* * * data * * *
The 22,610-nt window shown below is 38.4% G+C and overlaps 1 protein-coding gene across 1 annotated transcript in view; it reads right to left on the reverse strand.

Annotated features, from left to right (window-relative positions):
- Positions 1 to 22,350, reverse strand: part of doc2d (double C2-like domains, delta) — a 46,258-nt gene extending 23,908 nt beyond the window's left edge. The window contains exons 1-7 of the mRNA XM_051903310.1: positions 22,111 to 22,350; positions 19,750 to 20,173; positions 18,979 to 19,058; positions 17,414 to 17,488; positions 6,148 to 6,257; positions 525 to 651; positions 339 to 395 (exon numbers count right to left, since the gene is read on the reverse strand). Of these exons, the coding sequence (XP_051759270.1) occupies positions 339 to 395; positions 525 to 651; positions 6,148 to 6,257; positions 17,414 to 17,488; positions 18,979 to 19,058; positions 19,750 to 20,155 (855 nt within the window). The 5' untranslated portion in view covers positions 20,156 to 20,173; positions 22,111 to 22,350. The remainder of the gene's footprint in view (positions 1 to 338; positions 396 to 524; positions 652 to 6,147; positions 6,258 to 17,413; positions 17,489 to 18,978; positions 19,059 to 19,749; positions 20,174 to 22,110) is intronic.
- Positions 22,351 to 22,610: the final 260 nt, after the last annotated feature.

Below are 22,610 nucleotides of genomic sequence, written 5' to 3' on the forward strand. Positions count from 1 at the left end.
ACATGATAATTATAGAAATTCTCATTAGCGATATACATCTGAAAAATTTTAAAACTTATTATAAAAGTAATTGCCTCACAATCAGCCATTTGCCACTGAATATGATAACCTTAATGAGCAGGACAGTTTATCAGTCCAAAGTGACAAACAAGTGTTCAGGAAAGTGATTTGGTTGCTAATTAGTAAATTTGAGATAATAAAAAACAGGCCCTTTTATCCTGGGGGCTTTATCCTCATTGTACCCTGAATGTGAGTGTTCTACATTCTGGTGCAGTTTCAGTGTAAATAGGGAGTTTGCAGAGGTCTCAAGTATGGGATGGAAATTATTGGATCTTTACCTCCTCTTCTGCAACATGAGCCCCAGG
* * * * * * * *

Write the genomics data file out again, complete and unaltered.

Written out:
The 22,610-nt window shown below is 38.4% G+C and overlaps 1 protein-coding gene across 1 annotated transcript in view; it reads right to left on the reverse strand.

Annotated features, from left to right (window-relative positions):
- Positions 1 to 22,350, reverse strand: part of doc2d (double C2-like domains, delta) — a 46,258-nt gene extending 23,908 nt beyond the window's left edge. The window contains exons 1-7 of the mRNA XM_051903310.1: positions 22,111 to 22,350; positions 19,750 to 20,173; positions 18,979 to 19,058; positions 17,414 to 17,488; positions 6,148 to 6,257; positions 525 to 651; positions 339 to 395 (exon numbers count right to left, since the gene is read on the reverse strand). Of these exons, the coding sequence (XP_051759270.1) occupies positions 339 to 395; positions 525 to 651; positions 6,148 to 6,257; positions 17,414 to 17,488; positions 18,979 to 19,058; positions 19,750 to 20,155 (855 nt within the window). The 5' untranslated portion in view covers positions 20,156 to 20,173; positions 22,111 to 22,350. The remainder of the gene's footprint in view (positions 1 to 338; positions 396 to 524; positions 652 to 6,147; positions 6,258 to 17,413; positions 17,489 to 18,978; positions 19,059 to 19,749; positions 20,174 to 22,110) is intronic.
- Positions 22,351 to 22,610: the final 260 nt, after the last annotated feature.

Below are 22,610 nucleotides of genomic sequence, written 5' to 3' on the forward strand. Positions count from 1 at the left end.
ACATGATAATTATAGAAATTCTCATTAGCGATATACATCTGAAAAATTTTAAAACTTATTATAAAAGTAATTGCCTCACAATCAGCCATTTGCCACTGAATATGATAACCTTAATGAGCAGGACAGTTTATCAGTCCAAAGTGACAAACAAGTGTTCAGGAAAGTGATTTGGTTGCTAATTAGTAAATTTGAGATAATAAAAAACAGGCCCTTTTATCCTGGGGGCTTTATCCTCATTGTACCCTGAATGTGAGTGTTCTACATTCTGGTGCAGTTTCAGTGTAAATAGGGAGTTTGCAGAGGTCTCAAGTATGGGATGGAAATTATTGGATCTTTACCTCCTCTTCTGCAACATGAGCCCCAGG